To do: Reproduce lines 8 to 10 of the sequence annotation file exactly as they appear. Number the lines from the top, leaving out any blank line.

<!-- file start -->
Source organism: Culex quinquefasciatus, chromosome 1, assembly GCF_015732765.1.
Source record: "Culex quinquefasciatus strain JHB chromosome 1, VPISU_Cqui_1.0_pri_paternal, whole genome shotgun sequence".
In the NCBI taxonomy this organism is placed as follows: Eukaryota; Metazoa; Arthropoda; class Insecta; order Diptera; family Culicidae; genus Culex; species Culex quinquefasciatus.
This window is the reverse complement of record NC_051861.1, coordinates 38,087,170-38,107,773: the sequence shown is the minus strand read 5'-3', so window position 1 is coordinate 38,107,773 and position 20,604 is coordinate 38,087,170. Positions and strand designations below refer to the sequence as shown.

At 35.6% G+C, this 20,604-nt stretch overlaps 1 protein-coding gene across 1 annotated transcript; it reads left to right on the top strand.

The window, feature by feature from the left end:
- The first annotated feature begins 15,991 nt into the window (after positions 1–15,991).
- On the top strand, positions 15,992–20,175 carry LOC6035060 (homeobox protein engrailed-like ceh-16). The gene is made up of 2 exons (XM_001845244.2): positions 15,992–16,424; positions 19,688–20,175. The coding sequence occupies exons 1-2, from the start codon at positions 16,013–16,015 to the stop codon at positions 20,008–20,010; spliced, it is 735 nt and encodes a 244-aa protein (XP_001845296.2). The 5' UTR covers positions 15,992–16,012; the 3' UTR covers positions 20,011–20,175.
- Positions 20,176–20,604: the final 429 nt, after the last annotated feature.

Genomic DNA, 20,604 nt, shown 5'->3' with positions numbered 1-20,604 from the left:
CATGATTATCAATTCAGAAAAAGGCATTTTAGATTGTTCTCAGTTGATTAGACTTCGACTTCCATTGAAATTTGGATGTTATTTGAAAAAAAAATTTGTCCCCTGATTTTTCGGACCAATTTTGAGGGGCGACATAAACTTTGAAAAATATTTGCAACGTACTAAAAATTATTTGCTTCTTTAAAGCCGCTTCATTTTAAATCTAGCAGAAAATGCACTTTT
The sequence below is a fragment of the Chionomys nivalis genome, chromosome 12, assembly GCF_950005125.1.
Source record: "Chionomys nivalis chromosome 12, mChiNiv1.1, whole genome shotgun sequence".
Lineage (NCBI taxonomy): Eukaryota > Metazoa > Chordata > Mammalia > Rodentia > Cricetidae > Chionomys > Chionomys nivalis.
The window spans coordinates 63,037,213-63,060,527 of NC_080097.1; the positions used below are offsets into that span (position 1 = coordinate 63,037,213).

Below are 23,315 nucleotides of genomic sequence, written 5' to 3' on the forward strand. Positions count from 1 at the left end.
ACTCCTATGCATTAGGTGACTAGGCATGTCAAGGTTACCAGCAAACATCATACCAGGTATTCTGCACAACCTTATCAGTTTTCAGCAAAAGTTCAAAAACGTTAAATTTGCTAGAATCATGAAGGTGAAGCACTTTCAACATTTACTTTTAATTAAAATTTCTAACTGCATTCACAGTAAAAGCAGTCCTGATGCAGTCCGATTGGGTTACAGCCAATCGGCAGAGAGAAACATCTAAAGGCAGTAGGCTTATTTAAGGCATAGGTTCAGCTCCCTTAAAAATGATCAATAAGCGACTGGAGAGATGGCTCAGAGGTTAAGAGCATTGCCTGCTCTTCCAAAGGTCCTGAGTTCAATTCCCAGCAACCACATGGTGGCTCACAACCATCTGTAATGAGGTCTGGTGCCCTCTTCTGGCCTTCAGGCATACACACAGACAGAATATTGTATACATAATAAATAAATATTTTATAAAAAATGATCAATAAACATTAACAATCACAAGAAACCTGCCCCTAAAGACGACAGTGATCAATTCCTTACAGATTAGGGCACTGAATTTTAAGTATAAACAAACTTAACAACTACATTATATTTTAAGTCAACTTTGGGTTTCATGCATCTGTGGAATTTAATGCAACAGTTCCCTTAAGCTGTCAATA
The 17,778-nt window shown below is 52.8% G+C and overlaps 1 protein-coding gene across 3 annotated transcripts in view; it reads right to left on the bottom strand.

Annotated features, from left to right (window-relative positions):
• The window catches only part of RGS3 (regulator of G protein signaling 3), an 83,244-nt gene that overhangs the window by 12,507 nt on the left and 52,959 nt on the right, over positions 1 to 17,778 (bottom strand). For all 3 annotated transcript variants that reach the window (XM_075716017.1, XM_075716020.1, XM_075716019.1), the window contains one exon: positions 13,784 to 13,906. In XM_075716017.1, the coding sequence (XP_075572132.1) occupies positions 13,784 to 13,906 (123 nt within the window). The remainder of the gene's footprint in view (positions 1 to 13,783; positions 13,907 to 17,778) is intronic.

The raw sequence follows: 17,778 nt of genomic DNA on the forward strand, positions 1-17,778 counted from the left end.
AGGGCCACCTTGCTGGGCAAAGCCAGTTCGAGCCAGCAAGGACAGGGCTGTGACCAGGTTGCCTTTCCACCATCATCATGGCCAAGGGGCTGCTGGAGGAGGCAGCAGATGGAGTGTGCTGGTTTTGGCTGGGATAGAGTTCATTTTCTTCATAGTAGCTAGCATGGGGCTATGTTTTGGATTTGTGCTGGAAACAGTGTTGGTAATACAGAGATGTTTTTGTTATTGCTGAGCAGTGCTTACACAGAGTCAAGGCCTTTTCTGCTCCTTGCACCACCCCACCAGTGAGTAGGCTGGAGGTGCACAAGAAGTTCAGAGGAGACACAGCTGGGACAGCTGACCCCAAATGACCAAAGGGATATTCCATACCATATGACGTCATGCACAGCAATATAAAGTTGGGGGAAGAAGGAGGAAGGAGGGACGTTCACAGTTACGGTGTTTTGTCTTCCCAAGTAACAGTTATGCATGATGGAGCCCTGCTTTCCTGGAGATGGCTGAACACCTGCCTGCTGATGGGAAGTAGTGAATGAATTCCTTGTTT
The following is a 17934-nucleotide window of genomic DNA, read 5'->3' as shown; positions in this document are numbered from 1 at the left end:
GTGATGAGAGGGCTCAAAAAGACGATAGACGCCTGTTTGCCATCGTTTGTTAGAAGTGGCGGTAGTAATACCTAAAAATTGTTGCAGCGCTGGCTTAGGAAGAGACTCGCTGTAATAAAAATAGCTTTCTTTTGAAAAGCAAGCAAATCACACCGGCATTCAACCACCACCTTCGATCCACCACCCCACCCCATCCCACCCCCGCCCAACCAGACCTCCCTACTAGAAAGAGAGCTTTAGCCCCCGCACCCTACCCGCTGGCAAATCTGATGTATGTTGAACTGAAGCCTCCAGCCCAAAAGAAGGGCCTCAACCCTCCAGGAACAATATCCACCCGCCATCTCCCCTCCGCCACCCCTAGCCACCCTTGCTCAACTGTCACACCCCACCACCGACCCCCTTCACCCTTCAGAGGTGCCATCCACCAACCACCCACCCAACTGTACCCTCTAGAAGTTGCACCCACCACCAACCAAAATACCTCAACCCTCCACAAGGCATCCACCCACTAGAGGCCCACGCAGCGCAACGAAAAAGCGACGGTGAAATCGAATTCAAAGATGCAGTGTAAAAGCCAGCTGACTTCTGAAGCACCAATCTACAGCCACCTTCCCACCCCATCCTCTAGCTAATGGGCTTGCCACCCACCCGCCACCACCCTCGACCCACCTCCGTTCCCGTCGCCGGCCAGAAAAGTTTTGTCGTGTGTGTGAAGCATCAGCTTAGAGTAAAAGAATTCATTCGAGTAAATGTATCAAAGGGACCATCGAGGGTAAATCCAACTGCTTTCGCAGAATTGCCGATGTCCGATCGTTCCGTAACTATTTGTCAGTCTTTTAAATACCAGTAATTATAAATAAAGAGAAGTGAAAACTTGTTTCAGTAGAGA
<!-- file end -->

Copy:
- On the top strand, positions 15,992–20,175 carry LOC6035060 (homeobox protein engrailed-like ceh-16). The gene is made up of 2 exons (XM_001845244.2): positions 15,992–16,424; positions 19,688–20,175. The coding sequence occupies exons 1-2, from the start codon at positions 16,013–16,015 to the stop codon at positions 20,008–20,010; spliced, it is 735 nt and encodes a 244-aa protein (XP_001845296.2). The 5' UTR covers positions 15,992–16,012; the 3' UTR covers positions 20,011–20,175.
- Positions 20,176–20,604: the final 429 nt, after the last annotated feature.

Genomic DNA, 20,604 nt, shown 5'->3' with positions numbered 1-20,604 from the left: